Yesterday was Thanksgiving. My big beautiful family all met together at my son’s house. Looking around the table I had to laugh to myself as I studied each one. If you have ever seen the sitcom, Parenthood, that is what my family reminds me of. All talking at the same time with drama abounding.
Everyone of us there has had our own personal struggles. I looked at those who have been divorced and saw pain like they never imagined. I looked at the children who suffered through that pain through no fault of their own. I saw those of us who have made poor choices and learned great lessons from those choices, and some who were still learning and stumbling along. There were new people added to our clan that day by invitation that were instantly put at ease when they saw what a loud, raucous family we were. And somewhat horrified at some of the subjects that came up and openly discussed and laughed at. There seems to be no subject that is taboo when we get together.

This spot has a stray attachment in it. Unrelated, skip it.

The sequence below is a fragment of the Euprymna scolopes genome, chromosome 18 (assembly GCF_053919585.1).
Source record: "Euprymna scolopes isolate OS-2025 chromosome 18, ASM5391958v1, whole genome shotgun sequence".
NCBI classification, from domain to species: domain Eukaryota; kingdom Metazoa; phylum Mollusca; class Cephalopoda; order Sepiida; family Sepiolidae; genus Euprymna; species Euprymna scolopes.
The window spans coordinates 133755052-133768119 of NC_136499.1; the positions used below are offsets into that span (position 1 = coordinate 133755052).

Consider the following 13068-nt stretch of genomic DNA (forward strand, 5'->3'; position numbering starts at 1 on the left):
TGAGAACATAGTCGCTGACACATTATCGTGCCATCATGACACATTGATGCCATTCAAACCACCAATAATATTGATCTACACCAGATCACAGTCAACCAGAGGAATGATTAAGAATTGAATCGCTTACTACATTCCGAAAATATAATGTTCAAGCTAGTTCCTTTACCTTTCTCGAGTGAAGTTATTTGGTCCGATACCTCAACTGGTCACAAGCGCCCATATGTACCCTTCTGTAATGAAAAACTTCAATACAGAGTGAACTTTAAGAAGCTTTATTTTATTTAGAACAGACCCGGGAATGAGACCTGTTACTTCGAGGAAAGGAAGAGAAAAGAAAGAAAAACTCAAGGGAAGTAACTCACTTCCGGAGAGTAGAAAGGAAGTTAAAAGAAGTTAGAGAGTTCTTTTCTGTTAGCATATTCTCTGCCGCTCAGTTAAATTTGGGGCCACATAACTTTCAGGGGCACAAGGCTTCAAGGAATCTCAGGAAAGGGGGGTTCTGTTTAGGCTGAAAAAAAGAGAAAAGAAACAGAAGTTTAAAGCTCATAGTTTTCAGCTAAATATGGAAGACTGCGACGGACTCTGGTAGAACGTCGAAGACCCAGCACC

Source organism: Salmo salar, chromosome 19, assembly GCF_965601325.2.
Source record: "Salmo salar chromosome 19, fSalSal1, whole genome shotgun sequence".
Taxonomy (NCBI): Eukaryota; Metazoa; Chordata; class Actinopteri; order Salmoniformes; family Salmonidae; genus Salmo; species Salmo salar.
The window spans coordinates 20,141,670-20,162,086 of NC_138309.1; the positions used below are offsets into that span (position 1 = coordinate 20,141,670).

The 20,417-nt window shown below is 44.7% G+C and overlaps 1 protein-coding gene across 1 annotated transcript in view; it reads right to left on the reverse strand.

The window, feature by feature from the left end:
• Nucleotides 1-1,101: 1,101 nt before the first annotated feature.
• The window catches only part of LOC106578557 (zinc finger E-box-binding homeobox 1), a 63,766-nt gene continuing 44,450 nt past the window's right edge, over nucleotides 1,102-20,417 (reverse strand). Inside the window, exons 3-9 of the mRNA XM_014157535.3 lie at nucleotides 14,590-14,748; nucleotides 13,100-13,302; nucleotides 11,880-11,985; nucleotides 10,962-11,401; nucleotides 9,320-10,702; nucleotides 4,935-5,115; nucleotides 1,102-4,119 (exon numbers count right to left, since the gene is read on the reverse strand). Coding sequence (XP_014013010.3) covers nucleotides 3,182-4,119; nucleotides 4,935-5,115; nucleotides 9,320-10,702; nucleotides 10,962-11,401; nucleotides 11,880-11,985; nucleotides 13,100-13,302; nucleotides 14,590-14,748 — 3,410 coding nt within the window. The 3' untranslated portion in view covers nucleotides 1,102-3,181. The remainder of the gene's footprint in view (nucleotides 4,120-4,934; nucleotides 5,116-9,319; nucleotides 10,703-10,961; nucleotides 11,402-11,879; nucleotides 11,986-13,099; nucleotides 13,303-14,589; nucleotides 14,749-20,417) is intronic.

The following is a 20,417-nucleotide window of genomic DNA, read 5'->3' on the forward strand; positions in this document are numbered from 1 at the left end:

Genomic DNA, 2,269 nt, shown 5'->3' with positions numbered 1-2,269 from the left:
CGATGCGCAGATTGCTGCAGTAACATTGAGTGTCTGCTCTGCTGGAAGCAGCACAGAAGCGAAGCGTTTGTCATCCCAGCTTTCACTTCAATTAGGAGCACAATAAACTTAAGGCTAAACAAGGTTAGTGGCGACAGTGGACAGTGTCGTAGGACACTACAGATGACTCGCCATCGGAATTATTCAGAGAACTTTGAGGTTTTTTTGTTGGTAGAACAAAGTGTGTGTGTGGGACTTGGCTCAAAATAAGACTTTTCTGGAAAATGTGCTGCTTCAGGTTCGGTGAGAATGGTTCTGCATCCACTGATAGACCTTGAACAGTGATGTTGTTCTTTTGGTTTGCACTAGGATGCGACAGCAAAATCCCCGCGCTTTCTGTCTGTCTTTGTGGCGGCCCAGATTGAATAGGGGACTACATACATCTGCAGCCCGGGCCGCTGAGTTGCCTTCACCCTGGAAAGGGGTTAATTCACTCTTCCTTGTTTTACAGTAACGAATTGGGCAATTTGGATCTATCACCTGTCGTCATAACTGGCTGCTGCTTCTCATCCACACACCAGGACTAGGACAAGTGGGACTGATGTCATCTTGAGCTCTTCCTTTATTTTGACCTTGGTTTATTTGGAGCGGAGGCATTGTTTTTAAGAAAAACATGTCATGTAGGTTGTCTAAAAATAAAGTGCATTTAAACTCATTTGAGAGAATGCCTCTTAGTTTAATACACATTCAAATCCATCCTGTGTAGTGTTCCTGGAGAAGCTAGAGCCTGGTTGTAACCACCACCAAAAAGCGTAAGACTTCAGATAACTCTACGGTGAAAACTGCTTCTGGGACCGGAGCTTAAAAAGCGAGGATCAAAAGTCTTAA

As the mom and nana, I found myself asking if I had done something different in my own messed up life could I have spared them all the pain. Was I, in my youth, at fault for their lives and choices and hardships.
Can you relate?
Yet, I knew that I did the best with what I had as a younger version of myself. Isn’t that all the Lord asks of us?
As we passed the traditional candle around and talked about what we were thankful for this year you could see Jesus in their midst. You could hear the growth in some and still see fear in some. I could see those guests who were instantly nervous and could think of nothing they were thankful for, and listened to my grand kids who used to say they were thankful for Disneyland, but now they talked about how thankful they were for family and that we were all together.